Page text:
Tom Steyer-Created Network Helped Build EPA Regulation Plan


What do you get when you cross a hedge fund billionaire, the Environmental Protection Agency, the Obama Administration and a disgraced Oregon governor’s staff? A national network of “grassroots” activists pushing through an EPA Regulation plan that could ultimately cost Americans millions of dollars.

According to the Energy & Environment Legal Institute, which obtained a series of emails between Tom Steyer – the hedge fund billionaire -, EPA and Obama Administration officials, various gubernatorial aides and a host of non-profits and policy groups, all collaborating on a national plan to push through coal-powered energy plant emissions standards. E&E Legal filed a Freedom of Information Act request for the emails pursuant to indications that the Obama Administration was presiding over a surprisingly effective state-by-state lobbying system.

What E&E Legal found was a web of agencies and policy institutes bent on persuading several statehouses – particularly those with Democratic governors but notoriously difficult legislatures, and those in states where the coal industry holds particular sway. The EPA’s plan, rolled into the White House’s Clean Power Plan, involves heavy state-by-state emissions regulations, some of which could cost state-based industries millions. So naturally, the emissions regulations were a hard sell.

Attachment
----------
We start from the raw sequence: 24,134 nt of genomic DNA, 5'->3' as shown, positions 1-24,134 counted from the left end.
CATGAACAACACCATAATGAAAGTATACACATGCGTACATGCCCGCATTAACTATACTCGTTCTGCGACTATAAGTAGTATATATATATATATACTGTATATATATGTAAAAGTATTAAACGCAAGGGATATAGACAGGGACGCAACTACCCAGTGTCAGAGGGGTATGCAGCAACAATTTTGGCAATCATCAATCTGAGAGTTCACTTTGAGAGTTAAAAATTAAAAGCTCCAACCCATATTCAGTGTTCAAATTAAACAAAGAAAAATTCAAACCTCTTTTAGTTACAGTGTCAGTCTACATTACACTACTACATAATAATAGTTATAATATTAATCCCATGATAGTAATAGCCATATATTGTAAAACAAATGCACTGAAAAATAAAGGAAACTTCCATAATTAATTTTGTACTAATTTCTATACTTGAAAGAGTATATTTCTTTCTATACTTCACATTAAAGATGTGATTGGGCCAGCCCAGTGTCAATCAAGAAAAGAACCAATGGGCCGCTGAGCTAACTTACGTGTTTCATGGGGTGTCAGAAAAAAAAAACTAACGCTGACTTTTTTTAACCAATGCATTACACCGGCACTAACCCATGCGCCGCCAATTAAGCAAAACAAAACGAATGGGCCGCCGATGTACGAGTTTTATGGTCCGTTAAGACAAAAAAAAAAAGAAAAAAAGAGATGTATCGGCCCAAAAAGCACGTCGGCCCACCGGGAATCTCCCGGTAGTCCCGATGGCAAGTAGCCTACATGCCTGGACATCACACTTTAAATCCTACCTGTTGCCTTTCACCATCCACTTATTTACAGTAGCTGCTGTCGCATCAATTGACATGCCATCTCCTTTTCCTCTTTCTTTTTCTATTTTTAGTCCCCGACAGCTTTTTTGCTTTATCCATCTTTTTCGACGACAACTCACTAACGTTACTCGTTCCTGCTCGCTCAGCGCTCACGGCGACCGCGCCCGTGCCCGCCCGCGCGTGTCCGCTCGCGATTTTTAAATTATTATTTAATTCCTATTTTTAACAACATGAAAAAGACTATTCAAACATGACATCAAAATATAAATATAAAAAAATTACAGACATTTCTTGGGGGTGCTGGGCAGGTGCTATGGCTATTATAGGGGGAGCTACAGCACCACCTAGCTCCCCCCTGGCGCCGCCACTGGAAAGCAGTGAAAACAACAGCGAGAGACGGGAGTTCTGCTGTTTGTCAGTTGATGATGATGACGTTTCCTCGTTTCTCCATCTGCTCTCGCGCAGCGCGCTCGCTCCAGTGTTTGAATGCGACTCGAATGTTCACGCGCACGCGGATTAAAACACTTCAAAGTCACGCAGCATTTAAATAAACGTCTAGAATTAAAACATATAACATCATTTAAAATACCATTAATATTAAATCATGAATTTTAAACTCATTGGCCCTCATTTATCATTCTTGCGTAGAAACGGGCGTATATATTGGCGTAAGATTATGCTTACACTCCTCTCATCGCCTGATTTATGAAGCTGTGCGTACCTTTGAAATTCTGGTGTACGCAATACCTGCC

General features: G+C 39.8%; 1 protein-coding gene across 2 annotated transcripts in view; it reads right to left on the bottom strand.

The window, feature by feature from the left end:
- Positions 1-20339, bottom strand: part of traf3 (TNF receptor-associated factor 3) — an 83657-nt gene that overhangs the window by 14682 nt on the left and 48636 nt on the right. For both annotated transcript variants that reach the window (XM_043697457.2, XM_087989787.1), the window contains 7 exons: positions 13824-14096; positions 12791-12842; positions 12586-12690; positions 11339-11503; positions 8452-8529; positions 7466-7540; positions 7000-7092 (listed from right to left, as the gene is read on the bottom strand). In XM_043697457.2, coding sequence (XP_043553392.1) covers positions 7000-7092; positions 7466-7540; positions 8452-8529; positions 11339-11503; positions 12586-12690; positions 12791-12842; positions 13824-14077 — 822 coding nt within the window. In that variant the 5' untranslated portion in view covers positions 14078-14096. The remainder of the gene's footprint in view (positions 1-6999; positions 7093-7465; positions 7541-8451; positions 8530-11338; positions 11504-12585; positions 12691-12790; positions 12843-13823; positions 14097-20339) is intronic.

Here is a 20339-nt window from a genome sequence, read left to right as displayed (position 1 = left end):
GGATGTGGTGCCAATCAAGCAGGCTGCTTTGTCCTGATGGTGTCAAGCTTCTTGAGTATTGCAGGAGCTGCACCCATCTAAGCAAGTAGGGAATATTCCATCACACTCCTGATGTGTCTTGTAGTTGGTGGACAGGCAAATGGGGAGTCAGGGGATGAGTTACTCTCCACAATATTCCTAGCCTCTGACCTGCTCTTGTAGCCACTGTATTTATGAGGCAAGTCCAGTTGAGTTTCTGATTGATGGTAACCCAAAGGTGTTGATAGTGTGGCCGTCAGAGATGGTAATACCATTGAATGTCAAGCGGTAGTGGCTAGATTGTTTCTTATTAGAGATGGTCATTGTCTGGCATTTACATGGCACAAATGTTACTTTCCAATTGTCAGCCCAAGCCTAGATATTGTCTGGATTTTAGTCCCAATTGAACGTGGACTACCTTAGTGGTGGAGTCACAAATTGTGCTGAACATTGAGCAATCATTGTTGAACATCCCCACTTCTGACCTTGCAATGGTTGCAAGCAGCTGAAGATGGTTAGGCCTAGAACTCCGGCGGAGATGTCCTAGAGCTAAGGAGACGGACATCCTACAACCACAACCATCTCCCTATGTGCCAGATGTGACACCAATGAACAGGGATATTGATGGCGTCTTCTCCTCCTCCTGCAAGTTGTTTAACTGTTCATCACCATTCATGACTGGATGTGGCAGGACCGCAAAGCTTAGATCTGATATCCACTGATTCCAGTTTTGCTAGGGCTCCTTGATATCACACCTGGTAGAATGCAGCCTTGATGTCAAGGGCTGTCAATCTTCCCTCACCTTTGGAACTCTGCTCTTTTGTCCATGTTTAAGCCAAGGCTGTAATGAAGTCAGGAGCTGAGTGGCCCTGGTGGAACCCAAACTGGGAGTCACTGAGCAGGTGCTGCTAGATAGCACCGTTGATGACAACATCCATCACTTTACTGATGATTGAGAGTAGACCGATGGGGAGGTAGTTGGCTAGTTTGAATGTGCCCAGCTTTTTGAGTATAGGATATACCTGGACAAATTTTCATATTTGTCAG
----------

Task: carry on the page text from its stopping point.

And that’s where Tom Steyer and company came in, according to the Free Beacon :

The strategy to win support for the regulation, which critics call onerous, began in late 2013 when aides to Kitzhaber, Oregon Gov. Jay Inslee (D.), and California Gov. Jerry Brown (D.) opened talks with the White House regarding EPA’s regulations of carbon emissions from power plants, which were being drafted at the time.

Emails in December 2013 dub the plan “Dan’s concept.” That is a reference to Dan Carol, a former Kitzhaber campaign operative and then the highest paid member of his administration.

Carol got that job after he landed a fellowship at the Clean Economy Development Center for Cylvia Hayes, Kitzhaber’s fiancé, even as she acted as an informal adviser to the governor.

Carol was a central figure in the ensuing scandal that in February forced Kitzhaber to resign.

Internal communications described White House meetings on Carol’s “concept” as “a useful and frank discussion about how a group of engaged Governors (not just from the West) could work with the WH on transformational multi-state work around 111d regulatory challenge, sub-national climate action, resilient infrastructure outcomes.”

By January 2014, Carol had emailed a managing partner of one of Tom Steyer’s entities, Fahr LLC, which serves as a sort-of umbrella corporation for Steyer’s various policy and philanthropic efforts, most of which are centered around the environment. By July, they had Steyer’s full team on board, and a month later, they released a planning timeline, putting Steyer’s extensive networks on the ground to work. Two weeks later, the White House was informed of the plan. By April of 2015, the full program lurched to a start, and had caught the eye of the Washington Post.

This week, the White House will unveil an extensive emissions control plan that they say will drastically rein in carbon emissions, though it’s likely to cost Americans 300,000 jobs and millions of dollars in increased energy costs. Tom Steyer, however, who has long desired a complete dismantling of the coal-powered energy industry (despite having a significant investment in its success), will almost certainly benefit.